The Act has come into force with effect from 1st of April 2010. It has been enacted to provide free and compulsory education to all children in the age group of 6 to 14 years. The provisions of the Act provide that with a view to prepare children above the age of three years for elementary education and to provide early childhood care and education for all children until they complete the age of six years. Under the Integrated Child Development Service Scheme (ICDSS), over 3.5 crore children between the age group of 3 to 6 years are being provided pre-school education in the Anganwadi Centres.


Saakshar Bharat, a new variant of the National Literacy Mission has been launched in September 2009. The Mission was rolled out in 167 districts targeting over 30 million adults predominantly belonging to Scheduled Castes, Scheduled Tribes, Minorities and other disadvantaged groups. It aims to provide literacy, basic education, skill development and continuing education to adults, especially women in rural areas. During 11th Five Year Plan, Saakshar Bharat aims to impart literacy to 70 million non-literate adults at an estimated cost of Rs.5,257 crore. It has been launched primarily to bridge the gender gap with the aim of achieving 80 per cent literacy at the end of 11th Plan. Under Adult Literacy programme, a total 597 districts across the country have been covered so far.


Sarva Shiksha Abhiyan is the national flagship programme of the Government being implemented throughout the country. The World Bank provides financial assistance for implementation of SSA as sector wide support. The World Bank has reimbursed Rs.2736 crore during the last three years. During the 11th Plan, several schemes for strengthening existing higher educational institutions for enhancing access, quality, equity and relevance have been launched. A Task Force of eminent experts appointed by the Government has circulated a draft Bill for an overarching promotional and regulatory authority. The Government also proposes to set up 14 universities for innovation across 11th and 12th Five Year Plan to make India a global knowledge hub and set benchmarks for excellence for other institutions, synergizing teaching and research.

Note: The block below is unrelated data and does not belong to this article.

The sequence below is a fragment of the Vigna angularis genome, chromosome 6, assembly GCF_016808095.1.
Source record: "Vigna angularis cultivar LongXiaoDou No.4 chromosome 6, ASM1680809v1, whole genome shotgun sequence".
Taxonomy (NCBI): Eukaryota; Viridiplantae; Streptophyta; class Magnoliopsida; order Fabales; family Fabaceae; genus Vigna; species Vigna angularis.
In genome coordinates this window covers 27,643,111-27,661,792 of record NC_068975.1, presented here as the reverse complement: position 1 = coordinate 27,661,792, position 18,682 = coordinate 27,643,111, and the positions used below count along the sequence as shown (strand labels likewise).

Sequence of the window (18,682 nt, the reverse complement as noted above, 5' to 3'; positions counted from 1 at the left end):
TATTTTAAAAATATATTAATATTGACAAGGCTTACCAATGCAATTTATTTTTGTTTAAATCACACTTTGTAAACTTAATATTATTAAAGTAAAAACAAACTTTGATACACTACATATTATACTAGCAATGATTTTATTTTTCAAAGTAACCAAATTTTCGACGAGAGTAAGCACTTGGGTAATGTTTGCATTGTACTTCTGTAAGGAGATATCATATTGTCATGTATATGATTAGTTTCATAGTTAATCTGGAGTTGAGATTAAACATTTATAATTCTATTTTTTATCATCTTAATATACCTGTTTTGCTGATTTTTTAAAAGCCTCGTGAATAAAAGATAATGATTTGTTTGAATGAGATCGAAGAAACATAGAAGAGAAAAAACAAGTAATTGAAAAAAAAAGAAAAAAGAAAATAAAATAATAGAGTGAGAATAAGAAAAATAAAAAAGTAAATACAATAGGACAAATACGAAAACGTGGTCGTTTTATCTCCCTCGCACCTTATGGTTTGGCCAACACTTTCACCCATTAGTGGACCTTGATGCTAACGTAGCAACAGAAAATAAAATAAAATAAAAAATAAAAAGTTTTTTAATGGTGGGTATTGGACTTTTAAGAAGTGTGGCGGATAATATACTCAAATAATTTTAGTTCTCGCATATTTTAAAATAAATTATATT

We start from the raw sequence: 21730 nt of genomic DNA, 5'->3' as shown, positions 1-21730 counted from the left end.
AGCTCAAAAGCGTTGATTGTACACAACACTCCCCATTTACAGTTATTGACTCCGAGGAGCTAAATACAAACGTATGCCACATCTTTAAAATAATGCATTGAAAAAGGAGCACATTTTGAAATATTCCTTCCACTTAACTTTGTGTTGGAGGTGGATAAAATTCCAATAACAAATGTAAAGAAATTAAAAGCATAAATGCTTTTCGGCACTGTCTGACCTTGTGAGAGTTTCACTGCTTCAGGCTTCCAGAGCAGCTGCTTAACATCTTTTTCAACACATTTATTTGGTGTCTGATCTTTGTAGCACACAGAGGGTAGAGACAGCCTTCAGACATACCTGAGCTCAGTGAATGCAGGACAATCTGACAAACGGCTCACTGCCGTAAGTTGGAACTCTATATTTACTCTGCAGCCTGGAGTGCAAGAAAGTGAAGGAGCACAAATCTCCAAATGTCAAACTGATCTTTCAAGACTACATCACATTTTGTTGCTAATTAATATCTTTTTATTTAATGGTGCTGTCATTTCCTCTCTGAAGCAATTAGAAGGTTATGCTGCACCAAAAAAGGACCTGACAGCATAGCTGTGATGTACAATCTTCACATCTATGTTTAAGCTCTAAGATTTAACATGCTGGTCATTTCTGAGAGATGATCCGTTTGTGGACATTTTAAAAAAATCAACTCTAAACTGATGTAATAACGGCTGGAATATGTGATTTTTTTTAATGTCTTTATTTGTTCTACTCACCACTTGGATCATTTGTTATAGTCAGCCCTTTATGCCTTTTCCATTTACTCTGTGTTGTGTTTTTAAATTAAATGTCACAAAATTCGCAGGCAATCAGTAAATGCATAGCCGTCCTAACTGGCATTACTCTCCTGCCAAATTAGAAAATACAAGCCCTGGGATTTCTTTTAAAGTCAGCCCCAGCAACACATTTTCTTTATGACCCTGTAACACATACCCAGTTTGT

The Government has constituted a National Advisory Council (NAC) on 8th of July 2010 to over the see implementation of the Right to Education (RTE) Act. For 2010-11, a central budget allocation of Rs.15,000 crore has been made for the Sarva Shiksha Abhiyan (SSA), the main vehicle for implementation of the provisions of RTE Act. The 13th Finance Commission has given Rs.24,068 crore for the period 2010-11 to 2014-15 for elementary education.


As per the 2001 Census, the literacy rate in 7 plus age group was 79.92 per cent in Urban areas and 58.74 per cent in rural areas showing a gap of 21.18 per cent between urban and rural literacy rates in the country. According to UNESCO Global Monitoring Report 2010 on literacy in the age group of 15 and above, India with 66 per cent occupies second position among its neighbouring countries. Sri Lanka tops with 91 per cent of literacy rate.